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WASHINGTON—Senator Mike Lee (R-UT) today delivered his first official speech on the Senate floor, focusing on the need to pass a Balanced Budget Amendment to the Constitution. Lee has been a staunch advocate for structural budgetary restraints that will hold Congress accountable for how it spends taxpayer resources. The speech included a call to move past the traditional partisan divides over spending and make the tough choices to reduce the country’s massive national debt.

“In the past there has been a great debate between, on the one hand, some Republicans who have been unwilling to cut some programs - to consider in any context cuts in the area of, say, national defense. You've had others who perhaps from the other party have been unwilling to consider any cuts to any entitlement program.

“But we're now faced with a scenario in which both sides of the aisle can understand that our perpetual deficit spending habit places in jeopardy every single aspect of the operations of the federal government.

“We now face a moment when both liberals and conservatives, Republicans and Democrats, regardless of what they most want to protect most in their federal government, have to realize that what they most want to protect is placed in grave jeopardy by our current spending practices.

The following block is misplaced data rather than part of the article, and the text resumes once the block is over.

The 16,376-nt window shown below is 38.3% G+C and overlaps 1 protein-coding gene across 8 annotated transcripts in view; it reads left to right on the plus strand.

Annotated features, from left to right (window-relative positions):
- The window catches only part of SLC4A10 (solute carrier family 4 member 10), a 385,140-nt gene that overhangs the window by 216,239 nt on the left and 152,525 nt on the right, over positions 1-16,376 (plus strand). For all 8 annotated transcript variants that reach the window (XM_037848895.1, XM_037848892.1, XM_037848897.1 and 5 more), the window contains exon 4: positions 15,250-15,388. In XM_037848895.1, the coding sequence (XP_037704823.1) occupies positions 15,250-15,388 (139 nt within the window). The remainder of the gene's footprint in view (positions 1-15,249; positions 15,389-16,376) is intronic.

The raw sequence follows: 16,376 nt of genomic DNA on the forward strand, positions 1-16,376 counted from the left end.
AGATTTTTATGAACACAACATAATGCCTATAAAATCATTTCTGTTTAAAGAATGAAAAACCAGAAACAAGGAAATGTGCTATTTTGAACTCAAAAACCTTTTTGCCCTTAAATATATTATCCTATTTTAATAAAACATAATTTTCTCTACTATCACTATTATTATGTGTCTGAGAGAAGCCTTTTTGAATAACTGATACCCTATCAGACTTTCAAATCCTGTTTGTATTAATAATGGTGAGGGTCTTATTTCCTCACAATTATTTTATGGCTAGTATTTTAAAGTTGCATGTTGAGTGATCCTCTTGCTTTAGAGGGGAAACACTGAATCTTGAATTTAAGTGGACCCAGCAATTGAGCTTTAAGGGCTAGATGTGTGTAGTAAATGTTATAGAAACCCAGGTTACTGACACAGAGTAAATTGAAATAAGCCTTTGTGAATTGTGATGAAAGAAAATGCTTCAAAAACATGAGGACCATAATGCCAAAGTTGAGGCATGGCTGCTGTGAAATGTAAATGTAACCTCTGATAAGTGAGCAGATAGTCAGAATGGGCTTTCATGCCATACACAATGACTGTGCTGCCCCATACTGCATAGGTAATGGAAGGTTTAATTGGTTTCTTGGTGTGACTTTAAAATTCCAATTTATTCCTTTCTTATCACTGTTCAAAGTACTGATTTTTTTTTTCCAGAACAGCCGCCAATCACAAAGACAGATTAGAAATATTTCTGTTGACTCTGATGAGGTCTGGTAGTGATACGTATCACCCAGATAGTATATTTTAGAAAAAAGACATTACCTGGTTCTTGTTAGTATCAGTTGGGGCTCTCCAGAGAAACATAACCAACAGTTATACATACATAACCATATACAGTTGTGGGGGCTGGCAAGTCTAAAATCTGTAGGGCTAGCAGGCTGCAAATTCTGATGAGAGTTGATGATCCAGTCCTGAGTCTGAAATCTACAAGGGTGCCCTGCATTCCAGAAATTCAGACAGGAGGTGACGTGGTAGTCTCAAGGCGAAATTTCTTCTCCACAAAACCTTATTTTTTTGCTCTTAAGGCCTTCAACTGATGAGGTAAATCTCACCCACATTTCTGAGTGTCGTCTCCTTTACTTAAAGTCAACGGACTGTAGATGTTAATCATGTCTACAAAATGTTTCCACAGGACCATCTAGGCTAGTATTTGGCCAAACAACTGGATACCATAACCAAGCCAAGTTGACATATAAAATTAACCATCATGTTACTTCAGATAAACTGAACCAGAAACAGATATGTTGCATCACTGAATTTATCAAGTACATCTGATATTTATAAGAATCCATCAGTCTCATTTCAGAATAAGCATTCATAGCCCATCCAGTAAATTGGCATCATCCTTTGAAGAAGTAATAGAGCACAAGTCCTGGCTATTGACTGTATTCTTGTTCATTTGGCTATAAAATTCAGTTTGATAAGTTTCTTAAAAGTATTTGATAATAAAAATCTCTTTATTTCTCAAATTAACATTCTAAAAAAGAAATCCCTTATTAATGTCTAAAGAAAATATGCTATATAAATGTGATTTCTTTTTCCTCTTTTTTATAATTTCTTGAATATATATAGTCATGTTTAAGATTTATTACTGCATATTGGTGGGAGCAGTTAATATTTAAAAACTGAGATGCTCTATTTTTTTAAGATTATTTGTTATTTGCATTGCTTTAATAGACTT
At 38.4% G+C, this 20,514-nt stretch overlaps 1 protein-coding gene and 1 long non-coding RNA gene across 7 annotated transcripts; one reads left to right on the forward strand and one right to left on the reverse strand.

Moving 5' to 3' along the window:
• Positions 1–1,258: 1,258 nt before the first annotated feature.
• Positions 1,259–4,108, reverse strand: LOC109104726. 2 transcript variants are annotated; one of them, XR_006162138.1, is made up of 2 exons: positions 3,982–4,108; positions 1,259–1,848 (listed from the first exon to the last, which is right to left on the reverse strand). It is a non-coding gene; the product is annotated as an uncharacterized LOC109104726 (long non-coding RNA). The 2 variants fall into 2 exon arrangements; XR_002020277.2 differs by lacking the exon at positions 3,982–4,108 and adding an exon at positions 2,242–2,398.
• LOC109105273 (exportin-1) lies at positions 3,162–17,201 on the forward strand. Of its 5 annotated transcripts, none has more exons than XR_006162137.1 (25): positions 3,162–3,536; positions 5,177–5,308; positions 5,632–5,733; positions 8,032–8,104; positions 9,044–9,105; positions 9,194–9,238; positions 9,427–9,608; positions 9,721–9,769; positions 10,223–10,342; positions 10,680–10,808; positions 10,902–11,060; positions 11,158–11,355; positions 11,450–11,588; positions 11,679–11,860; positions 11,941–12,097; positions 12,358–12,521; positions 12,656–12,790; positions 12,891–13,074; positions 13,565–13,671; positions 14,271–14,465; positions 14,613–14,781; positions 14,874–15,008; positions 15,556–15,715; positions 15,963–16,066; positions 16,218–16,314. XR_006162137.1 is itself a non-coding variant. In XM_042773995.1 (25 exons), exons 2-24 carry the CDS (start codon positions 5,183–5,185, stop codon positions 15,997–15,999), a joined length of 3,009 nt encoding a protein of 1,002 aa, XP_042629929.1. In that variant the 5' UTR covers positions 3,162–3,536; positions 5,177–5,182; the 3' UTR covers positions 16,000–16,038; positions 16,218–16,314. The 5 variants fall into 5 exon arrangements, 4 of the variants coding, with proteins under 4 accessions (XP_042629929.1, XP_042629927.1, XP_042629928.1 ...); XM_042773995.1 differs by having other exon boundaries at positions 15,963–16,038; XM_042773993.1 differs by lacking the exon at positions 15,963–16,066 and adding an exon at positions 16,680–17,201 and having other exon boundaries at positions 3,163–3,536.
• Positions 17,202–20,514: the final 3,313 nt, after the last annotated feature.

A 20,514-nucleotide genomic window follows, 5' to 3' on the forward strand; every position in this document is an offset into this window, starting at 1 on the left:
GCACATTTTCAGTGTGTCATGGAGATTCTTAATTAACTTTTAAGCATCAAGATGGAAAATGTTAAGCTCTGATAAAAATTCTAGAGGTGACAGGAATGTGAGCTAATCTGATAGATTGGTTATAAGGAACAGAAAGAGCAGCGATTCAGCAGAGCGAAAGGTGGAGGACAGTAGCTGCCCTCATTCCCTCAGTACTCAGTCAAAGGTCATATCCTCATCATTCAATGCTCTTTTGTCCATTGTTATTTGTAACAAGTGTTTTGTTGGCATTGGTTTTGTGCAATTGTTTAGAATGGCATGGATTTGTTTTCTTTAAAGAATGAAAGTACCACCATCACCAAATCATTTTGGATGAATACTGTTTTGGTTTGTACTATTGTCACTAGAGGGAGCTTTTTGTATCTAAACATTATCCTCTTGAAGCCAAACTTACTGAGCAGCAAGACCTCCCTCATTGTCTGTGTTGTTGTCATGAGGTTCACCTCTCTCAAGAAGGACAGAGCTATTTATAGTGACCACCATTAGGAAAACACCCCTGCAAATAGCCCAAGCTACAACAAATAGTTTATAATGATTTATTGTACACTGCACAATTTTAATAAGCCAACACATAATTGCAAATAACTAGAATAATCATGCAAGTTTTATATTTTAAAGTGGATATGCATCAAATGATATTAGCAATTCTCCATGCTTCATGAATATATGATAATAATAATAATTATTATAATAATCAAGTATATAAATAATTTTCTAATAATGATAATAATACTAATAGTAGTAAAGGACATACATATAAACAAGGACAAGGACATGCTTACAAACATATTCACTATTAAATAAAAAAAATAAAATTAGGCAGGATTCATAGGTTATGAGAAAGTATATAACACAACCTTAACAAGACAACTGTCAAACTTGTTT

“I'm troubled by the fact that as we approach debate surrounding a continuing resolution, this week a continuing resolution is likely to operate for just a few weeks to keep the government funded, we're still talking about adding on an annualized basis to our national debt at $1.5 trillion a year.

“I think the American people deserve better. I know that they demand better. And some of the things that we saw in the 2010 election cycle portends something greater than what we're going to see in the 2012 election cycle. Americans want Congress to balance the budget and they want us to do something about it, more than just talking about it.

“Benjamin Franklin used to say, ‘He'll cheat without scruple, who can without fear.’ I think the congressional corollary to that might be that Congress, which can continue to engage in perpetual deficit spending, will continue to do unless or until the people require that Congress to put itself in a straitjacket. That's the straitjacket we need. That's why I'm proposing this [Balanced Budget] Amendment.”

Senator Lee has recently introduced a “sense of the Senate” amendment to a bill being debated in the Senate today that would put Members on record as supporting or opposing a nonspecific Balanced Budget proposal.

Lee’s specific constitutional amendment, SJ Res 5, cosponsored by Senator Jon Kyl of Arizona, includes the following three pillars: (1) requiring a balanced budget for each fiscal year, (2) limiting federal spending to no more than 18 percent of GDP, and (3) requiring a two-thirds vote in both Houses of Congress in order to increase taxes, raise the debt ceiling, or run a specific deficit in a particular year.